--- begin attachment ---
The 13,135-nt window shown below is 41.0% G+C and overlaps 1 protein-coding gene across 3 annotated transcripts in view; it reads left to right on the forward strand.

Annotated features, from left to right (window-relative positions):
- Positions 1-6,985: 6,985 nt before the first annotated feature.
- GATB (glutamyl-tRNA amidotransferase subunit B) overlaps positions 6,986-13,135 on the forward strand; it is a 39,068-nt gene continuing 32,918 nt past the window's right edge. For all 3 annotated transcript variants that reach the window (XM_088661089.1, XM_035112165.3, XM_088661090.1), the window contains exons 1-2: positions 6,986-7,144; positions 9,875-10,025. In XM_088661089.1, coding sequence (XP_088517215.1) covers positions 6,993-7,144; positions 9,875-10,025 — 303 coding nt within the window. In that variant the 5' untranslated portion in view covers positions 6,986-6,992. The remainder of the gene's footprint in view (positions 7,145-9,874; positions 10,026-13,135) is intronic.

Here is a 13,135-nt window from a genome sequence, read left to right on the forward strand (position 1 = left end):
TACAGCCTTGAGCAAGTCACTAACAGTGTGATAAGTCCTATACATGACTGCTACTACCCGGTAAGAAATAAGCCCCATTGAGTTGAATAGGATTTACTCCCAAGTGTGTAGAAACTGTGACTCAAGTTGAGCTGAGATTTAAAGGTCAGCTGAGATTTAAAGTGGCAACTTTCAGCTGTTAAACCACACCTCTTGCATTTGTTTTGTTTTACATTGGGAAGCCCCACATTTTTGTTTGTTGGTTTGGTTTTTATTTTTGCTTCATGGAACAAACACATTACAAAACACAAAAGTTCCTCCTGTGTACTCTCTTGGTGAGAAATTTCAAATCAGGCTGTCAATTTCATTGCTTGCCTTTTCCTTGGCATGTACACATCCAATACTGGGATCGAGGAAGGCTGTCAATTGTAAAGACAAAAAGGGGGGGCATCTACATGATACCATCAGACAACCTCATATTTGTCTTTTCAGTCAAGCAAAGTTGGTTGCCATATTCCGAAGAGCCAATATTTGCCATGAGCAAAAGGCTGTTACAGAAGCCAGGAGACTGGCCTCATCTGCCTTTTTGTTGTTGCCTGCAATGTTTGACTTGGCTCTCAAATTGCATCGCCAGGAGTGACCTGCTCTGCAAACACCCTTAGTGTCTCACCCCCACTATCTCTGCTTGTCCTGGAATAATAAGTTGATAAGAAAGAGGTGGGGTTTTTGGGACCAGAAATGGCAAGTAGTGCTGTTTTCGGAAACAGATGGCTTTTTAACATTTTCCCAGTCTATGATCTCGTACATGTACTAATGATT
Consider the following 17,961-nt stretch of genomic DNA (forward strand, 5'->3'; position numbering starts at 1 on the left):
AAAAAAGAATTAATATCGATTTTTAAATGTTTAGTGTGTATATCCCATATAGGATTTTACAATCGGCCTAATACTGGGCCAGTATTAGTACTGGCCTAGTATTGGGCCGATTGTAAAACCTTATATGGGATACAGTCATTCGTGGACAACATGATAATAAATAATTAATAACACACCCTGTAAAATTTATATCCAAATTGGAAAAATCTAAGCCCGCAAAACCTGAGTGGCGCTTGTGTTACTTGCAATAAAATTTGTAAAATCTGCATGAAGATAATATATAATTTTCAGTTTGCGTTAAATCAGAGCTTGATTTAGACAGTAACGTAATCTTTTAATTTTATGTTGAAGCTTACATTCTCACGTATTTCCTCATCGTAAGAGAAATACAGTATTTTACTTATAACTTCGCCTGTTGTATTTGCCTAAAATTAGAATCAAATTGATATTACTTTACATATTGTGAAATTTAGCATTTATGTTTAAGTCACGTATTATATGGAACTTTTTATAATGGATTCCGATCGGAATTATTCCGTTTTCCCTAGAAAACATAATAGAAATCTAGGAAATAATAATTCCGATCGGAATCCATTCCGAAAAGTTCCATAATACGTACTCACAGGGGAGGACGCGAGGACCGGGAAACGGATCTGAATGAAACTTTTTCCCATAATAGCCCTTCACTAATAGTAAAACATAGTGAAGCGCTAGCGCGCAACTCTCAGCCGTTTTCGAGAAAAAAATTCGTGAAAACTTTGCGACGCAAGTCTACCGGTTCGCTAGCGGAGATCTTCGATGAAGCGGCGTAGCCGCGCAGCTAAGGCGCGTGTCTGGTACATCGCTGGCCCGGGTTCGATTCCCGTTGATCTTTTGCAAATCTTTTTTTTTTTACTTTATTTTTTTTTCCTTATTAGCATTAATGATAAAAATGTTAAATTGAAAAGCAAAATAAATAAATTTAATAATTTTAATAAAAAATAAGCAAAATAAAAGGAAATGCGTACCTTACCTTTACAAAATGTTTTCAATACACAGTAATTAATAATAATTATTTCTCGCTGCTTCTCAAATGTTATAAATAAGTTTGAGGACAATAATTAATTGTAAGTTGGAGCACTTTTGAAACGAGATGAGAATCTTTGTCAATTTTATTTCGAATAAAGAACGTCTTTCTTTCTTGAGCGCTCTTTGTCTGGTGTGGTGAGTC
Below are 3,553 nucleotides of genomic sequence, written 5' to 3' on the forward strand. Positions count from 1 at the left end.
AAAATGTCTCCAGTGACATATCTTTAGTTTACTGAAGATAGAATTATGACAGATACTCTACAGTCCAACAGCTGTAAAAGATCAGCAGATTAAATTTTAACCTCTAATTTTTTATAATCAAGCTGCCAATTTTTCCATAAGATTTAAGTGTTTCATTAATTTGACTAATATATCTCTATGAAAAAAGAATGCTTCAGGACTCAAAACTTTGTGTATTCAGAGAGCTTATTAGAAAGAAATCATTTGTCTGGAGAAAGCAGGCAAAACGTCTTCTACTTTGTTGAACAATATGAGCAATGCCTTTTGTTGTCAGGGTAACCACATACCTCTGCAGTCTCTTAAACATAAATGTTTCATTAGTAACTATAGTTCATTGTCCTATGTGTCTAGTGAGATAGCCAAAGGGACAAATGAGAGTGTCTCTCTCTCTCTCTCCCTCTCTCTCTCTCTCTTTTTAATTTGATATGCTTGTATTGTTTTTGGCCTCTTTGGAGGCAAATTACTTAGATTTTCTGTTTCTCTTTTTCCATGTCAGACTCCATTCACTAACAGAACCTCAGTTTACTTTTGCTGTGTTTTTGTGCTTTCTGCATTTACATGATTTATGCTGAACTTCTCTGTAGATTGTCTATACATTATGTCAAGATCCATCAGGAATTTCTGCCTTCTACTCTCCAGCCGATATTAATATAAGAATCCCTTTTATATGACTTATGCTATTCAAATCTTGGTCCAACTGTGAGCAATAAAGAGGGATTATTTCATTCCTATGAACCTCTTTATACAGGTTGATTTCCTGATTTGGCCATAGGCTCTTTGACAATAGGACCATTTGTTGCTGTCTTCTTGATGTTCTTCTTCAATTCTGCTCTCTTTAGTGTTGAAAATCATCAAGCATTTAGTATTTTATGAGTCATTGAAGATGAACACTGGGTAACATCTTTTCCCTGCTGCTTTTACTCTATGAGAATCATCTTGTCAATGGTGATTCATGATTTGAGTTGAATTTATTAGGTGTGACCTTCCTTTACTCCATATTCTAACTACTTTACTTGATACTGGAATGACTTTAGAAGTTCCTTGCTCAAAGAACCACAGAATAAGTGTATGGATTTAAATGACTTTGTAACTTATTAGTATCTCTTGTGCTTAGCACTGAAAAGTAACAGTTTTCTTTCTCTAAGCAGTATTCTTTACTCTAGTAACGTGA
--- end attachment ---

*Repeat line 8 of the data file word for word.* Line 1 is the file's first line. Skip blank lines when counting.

AAAAAAGAATTAATATCGATTTTTAAATGTTTAGTGTGTATATCCCATATAGGATTTTACAATCGGCCTAATACTGGGCCAGTATTAGTACTGGCCTAGTATTGGGCCGATTGTAAAACCTTATATGGGATACAGTCATTCGTGGACAACATGATAATAAATAATTAATAACACACCCTGTAAAATTTATATCCAAATTGGAAAAATCTAAGCCCGCAAAACCTGAGTGGCGCTTGTGTTACTTGCAATAAAATTTGTAAAATCTGCATGAAGATAATATATAATTTTCAGTTTGCGTTAAATCAGAGCTTGATTTAGACAGTAACGTAATCTTTTAATTTTATGTTGAAGCTTACATTCTCACGTATTTCCTCATCGTAAGAGAAATACAGTATTTTACTTATAACTTCGCCTGTTGTATTTGCCTAAAATTAGAATCAAATTGATATTACTTTACATATTGTGAAATTTAGCATTTATGTTTAAGTCACGTATTATATGGAACTTTTTATAATGGATTCCGATCGGAATTATTCCGTTTTCCCTAGAAAACATAATAGAAATCTAGGAAATAATAATTCCGATCGGAATCCATTCCGAAAAGTTCCATAATACGTACTCACAGGGGAGGACGCGAGGACCGGGAAACGGATCTGAATGAAACTTTTTCCCATAATAGCCCTTCACTAATAGTAAAACATAGTGAAGCGCTAGCGCGCAACTCTCAGCCGTTTTCGAGAAAAAAATTCGTGAAAACTTTGCGACGCAAGTCTACCGGTTCGCTAGCGGAGATCTTCGATGAAGCGGCGTAGCCGCGCAGCTAAGGCGCGTGTCTGGTACATCGCTGGCCCGGGTTCGATTCCCGTTGATCTTTTGCAAATCTTTTTTTTTTTACTTTATTTTTTTTTCCTTATTAGCATTAATGATAAAAATGTTAAATTGAAAAGCAAAATAAATAAATTTAATAATTTTAATAAAAAATAAGCAAAATAAAAGGAAATGCGTACCTTACCTTTACAAAATGTTTTCAATACACAGTAATTAATAATAATTATTTCTCGCTGCTTCTCAAATGTTATAAATAAGTTTGAGGACAATAATTAATTGTAAGTTGGAGCACTTTTGAAACGAGATGAGAATCTTTGTCAATTTTATTTCGAATAAAGAACGTCTTTCTTTCTTGAGCGCTCTTTGTCTGGTGTGGTGAGTC